Next, Atlantic Court's objections on the ground of privilege are without merit. In light of "the strong public policy favoring full disclosure, " Atlantic Court has the burden of proving each element of a privilege. Spectrum Systems Intern'1 Corp. v. Chemical Bank 157 A.D.2d 444, 447 (1st Dept 1990), aff'd as modified, 78 N.Y.2d 371 (1991). "In order to raise a valid claim of [attorney-client] privilege, the party seeking to withhold the information must show that is was a 'confidential communication' made between the attorney and the client in the context of legal advice or services." Bertalo's Restaurant Inc. v. Exchange Ins. Co.. 240 A.D.2d 452, 454 (2nDept), lv. dismissed 91 N.Y.2d 848 (1997). In addition, facts in a client's possession are not insulated from discovery simply as a result of being reported to counsel. Rossi v. Blue Cross and Blue Shield of Greater New York. 73 N.Y.2d 588, 594 (1989). Likewise, facts learned by an attorney from independent sources and then reported are not privileged. Kenford Co. v. County of Erie. 55 A.D.2d 466 (4th Dept 1997).
An attorney's work product is entitled to absolute immunity (CPLR 3101[c]), while materials prepared in anticipation of litigation are subject to conditional privilege (CPLR 3101[d]Y Corcoran v. Peat. Marwick. Mitchell and Co.,
151 A.D.2d 443, 445 (1st Dept 1989). "Lawyer's interviews, mental impressions and personal beliefs procured in the course of litigation are deemed to be an attorney's work product, " Id . However, the work product privilege has been construed narrowly. Zimmerman v. Nassau Hospital, 76 A.D.2d 921, 922 (2 Dept 1980). Thus, to be shielded from discovery based on the work product privilege, it must be shown that the materials in issue are "uniquely the products of a lawyer's learning and professional skills." Aetna Cas and Surety Co. v, Certain Underwriters at Lloyd's. 263
A.D.2d 367, 368 (1st Dept 1999), lv. dismissed. 94 N.Y.2d 875 (2000)(citations omitted). Under the above-cited standards, Atlantic Court has not met its burden of demonstrating that the attorney-client or work product privileges apply to the document requests at issue.
With respect to its response to the First Set of Interrogatories, Atlantic Court's assertions of privilege are equally unavailing. In this connection, Atlantic Court's bald assertions of privilege in response to an interrogatories requesting an organizational chart, information regarding a joint venture between its alleged owners, and a business address are without merit. And, interrogatories relating to communications between Satterlee Stephens and Atlantic Court concerning Satterlee Stephens' services are not privileged. Schulte Roth & Zabel v. Chammah. 251 A.D.2d 132 (1st Dept 1998).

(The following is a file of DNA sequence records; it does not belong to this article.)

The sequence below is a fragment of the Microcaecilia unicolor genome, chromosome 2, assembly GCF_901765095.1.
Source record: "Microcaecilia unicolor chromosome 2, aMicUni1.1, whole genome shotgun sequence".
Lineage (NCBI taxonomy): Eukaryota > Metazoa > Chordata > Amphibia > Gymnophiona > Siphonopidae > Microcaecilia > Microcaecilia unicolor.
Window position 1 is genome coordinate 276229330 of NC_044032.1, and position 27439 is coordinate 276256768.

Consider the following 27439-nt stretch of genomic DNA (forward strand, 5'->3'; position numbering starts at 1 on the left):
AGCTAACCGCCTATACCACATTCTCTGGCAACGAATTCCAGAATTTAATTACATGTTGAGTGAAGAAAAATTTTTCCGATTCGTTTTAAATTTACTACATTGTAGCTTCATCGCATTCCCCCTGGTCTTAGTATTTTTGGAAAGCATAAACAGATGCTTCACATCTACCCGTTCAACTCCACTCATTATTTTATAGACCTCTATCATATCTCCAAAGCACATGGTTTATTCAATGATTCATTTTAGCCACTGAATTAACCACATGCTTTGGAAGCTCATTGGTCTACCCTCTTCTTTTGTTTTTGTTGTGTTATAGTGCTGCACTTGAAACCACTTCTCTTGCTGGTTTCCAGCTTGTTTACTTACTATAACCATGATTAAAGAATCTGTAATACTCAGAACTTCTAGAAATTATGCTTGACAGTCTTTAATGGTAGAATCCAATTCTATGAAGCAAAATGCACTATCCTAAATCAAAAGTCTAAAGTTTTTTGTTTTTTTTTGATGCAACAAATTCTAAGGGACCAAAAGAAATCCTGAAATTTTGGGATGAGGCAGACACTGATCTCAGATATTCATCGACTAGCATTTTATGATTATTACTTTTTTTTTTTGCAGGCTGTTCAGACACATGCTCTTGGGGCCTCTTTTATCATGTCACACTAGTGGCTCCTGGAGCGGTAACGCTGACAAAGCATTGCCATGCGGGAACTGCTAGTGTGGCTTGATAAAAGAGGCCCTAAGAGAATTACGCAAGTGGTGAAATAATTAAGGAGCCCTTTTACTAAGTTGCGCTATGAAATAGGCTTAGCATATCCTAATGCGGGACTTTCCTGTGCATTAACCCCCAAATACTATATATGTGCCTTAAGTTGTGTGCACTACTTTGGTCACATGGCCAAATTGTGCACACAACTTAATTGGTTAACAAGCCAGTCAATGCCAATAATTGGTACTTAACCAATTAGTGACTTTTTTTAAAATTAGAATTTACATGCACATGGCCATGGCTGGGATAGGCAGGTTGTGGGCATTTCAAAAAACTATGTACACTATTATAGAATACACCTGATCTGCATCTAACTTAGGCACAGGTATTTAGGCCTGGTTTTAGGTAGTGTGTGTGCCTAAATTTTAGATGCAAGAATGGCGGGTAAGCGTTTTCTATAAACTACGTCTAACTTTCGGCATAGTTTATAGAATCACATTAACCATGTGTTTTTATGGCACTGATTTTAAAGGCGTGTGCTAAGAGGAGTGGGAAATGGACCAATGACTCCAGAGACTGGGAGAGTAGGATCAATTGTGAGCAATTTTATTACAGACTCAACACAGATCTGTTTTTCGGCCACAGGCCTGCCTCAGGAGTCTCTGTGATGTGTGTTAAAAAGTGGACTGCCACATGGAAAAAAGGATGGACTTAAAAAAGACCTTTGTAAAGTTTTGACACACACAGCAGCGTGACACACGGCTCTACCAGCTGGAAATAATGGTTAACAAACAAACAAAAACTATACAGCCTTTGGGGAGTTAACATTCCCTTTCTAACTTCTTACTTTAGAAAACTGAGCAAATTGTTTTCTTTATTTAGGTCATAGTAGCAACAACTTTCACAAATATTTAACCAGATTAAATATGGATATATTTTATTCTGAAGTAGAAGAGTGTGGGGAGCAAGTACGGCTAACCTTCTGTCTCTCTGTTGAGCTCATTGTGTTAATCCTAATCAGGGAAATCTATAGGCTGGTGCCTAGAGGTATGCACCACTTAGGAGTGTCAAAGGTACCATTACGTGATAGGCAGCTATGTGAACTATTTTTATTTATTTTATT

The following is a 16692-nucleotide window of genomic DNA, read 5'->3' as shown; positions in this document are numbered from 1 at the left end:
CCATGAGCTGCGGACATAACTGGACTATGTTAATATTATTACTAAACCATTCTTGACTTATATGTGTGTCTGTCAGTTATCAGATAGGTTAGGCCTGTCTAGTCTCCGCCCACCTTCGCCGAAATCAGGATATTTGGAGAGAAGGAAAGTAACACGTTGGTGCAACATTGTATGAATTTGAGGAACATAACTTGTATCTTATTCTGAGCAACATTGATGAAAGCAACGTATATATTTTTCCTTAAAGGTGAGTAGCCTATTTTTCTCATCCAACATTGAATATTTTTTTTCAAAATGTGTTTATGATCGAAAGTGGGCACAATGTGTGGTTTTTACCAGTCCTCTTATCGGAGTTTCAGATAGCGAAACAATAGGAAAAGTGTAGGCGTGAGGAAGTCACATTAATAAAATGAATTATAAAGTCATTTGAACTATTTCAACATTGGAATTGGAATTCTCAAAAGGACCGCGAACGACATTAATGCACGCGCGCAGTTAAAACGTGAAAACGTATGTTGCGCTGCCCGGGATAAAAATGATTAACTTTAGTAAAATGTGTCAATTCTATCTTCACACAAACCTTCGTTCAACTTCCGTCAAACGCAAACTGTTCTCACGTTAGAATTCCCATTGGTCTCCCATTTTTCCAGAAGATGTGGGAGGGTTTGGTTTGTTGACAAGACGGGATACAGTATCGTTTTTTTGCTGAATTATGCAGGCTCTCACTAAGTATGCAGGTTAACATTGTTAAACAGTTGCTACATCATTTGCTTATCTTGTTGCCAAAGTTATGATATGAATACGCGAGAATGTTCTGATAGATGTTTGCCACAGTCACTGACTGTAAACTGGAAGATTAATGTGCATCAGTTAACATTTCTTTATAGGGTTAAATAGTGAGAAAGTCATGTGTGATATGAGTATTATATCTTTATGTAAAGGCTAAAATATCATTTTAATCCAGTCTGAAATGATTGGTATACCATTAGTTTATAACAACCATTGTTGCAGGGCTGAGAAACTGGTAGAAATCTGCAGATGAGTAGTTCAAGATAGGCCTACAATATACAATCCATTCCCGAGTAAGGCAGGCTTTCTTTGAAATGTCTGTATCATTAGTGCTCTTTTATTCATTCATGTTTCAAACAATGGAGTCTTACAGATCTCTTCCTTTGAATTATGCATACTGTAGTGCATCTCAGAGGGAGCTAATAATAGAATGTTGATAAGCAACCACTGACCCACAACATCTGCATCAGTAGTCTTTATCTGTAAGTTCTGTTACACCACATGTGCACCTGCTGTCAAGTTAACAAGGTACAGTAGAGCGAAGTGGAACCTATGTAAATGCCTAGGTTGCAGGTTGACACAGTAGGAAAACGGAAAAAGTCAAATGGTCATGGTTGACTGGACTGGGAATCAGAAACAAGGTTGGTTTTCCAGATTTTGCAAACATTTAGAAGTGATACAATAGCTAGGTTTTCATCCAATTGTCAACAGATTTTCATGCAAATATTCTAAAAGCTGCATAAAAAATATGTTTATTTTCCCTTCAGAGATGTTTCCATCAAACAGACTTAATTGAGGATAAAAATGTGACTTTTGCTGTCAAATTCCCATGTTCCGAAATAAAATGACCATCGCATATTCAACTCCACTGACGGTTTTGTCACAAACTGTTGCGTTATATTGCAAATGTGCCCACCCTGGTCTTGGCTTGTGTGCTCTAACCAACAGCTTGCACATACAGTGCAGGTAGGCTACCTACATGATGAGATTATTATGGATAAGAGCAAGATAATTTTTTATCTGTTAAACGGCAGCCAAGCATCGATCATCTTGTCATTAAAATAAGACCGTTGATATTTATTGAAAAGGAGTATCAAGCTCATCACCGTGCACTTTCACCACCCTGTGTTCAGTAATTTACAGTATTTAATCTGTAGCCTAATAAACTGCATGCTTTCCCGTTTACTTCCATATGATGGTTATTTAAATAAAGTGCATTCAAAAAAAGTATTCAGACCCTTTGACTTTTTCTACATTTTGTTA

Atlantic Court's remaining objections to the interrogatories which seek, inter alia, information regarding its retention of counsel relating to the litigations at issue in this action, Atlantic Court's payments for Saterlee Stephens' services, and Atlantic Court's organizational structure, are also insufficient. With few exceptions, Atlantic Court has responded with a boilerplate objection that the information sought in the interrogatories was overbroad and burdensome. Even assuming arguendo that the objections to the interrogatories were timely, the responses are wholly insufficient. Specifically, a review of the interrogatories reveals that they are relevant to the issues in this action and are neither overly broad or burdensome.
Accordingly, the motion to compel is granted to the extent of directing Atlantic Court to respond to Satterlee Stephens' First Request for Documents, and First Set of Interrogatories, in accordance with this decision and order on or before July 11, 2013, and their failure to comply with result in sanctions or penalties per CPLR 3126, including, but not limited to, the determination of issues upon which the discovery is relevant in accordance with Satterlee Stephens' claims. The additionally discovery deadlines will be extended at a status conference to be held on July 18, 2013.
In view of the above, it is
ORDERED that the Atlantic Court shall provide a further response to plaintiff Saterlee Stephens' First Request for Documents, and First Set of Interrogatories, in accordance with this decision and ...